I recently stopped working full time. This was called Retirement, although I felt anything but retiring. There is no word that captures how I felt. Retirement literally means to stop but I wanted to change, not stop. I had worked full time for 38 years and wanted to do other things such as coaching, writing, studying, spending time with loved ones, travelling and exercise. It felt more like re-wiring than re-tiring. I was conscious this meant moving my focus from “earning” to “learning” and I would not have the income I had enjoyed.
None of that has diminished my fire for wanting to achieve things, and I believe I am as capable a leader and person as I ever was. Perhaps more. What is certain is my passion for life and making things better is as strong as ever.
"The 100 year life will be a reality for many people. Why assume people want to stop when they are only half way through their adult life?"
The African proverb “when an old person dies, a library burns down” should be given deep thought by businesses and organisations. They should think “when an experienced person retires, part of our library burns down”. This is not sensible for the person or the company.
I can see a world where older people will taper into retirement if they retire at all. Currently most people suffer a hard stop with the attendant loss of expertise and experience for the company. Sir Alex Ferguson, The Queen, Donald Trump, Sir David Attenborough, Warren Buffett and many, many others prove how much older people can achieve and contribute yet we make lazy assumptions as if people in their mid 50’s just dream of a life in the garden or golf course.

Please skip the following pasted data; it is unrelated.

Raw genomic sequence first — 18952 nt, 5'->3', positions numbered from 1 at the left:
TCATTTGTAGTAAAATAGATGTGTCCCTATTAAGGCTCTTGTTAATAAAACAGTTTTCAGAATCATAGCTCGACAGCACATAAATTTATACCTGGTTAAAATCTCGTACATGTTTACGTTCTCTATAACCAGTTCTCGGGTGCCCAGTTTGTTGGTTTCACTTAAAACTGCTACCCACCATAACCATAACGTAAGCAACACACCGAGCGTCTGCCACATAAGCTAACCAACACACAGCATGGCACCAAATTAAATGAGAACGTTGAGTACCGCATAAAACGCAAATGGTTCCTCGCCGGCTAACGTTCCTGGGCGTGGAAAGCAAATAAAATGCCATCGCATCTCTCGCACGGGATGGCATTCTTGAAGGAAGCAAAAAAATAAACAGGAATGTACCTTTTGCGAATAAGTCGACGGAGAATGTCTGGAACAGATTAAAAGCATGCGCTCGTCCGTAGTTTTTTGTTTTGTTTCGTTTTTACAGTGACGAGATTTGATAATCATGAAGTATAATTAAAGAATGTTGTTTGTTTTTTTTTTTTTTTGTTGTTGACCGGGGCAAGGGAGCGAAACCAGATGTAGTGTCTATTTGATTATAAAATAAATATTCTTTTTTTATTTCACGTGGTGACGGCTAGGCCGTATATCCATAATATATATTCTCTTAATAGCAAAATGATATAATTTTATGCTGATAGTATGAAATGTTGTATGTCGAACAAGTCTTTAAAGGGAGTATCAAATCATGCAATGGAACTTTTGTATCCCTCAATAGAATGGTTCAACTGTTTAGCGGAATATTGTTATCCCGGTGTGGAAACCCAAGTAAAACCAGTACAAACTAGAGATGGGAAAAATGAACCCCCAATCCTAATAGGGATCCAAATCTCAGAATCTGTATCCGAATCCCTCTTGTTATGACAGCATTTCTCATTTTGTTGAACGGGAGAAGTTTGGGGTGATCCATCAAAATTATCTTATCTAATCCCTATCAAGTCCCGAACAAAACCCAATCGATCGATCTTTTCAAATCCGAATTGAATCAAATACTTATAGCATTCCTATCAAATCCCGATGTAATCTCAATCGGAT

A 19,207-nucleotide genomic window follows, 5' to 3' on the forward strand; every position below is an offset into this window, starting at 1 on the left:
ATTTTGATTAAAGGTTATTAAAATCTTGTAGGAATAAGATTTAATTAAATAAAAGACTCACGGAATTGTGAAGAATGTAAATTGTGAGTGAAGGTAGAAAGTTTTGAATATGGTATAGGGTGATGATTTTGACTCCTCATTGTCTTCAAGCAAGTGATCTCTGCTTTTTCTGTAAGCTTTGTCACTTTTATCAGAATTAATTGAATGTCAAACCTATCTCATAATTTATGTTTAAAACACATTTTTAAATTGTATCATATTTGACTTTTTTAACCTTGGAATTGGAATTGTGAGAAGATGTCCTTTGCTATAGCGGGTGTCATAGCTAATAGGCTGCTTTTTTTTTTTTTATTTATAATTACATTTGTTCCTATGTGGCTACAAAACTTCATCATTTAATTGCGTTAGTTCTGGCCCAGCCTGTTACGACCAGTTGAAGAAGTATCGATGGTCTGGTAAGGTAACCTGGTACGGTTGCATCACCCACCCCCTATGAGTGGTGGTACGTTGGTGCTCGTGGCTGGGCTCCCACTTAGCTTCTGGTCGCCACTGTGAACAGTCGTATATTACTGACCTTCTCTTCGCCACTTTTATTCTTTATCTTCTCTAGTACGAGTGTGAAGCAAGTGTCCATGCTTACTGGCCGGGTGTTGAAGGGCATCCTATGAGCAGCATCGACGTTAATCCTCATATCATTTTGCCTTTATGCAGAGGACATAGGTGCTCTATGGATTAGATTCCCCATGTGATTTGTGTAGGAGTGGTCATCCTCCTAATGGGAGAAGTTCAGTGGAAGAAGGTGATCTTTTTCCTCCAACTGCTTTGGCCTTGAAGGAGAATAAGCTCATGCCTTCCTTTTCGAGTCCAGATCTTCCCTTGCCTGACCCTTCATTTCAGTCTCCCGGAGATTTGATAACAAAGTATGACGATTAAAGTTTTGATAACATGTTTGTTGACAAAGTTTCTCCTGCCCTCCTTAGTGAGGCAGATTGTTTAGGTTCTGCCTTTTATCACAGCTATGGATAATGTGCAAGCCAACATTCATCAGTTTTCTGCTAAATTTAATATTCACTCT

"Part of the deal should be that the person is expected to create legacy by coaching or training the next generation. I call this the 'BatonPass'."
At 56 a major proportion of people whose lives have not been blighted by poverty, will have as much of their adult life ahead of them as behind them. I see life like the time periods at a football game – the warmup (age 0-16), the first half of adult life (16-56) and then the second half of adult life (56-96). Get used to it. The 100 year life will be a reality for many people. Why assume people want to stop when they are only half way through their adult life? ”. Indeed a poll by Nationwide found that almost nine out of ten (88%) of people think workers aged over 60 can be excellent role models or mentors to colleagues in their 20’s and 30’s.
There is a major cohort of very capable and experienced people approaching their mid life at 55 to 65. Organisations risk losing them as they want to re-wire for the next phase of their lives. We should keep people tethered to the organisation becoming part of an alumni and going through a “phased retirement”. This would be part of a flexible working package that allowed the person to taper down their time commitments in agreement with their leader and subject to business needs. Crucially part of the deal should be that the person gets to/is expected to create legacy by coaching or training the next generation. I call this the “BatonPass”.
Don’t make lazy assumptions about people. Look at their experience and harness it!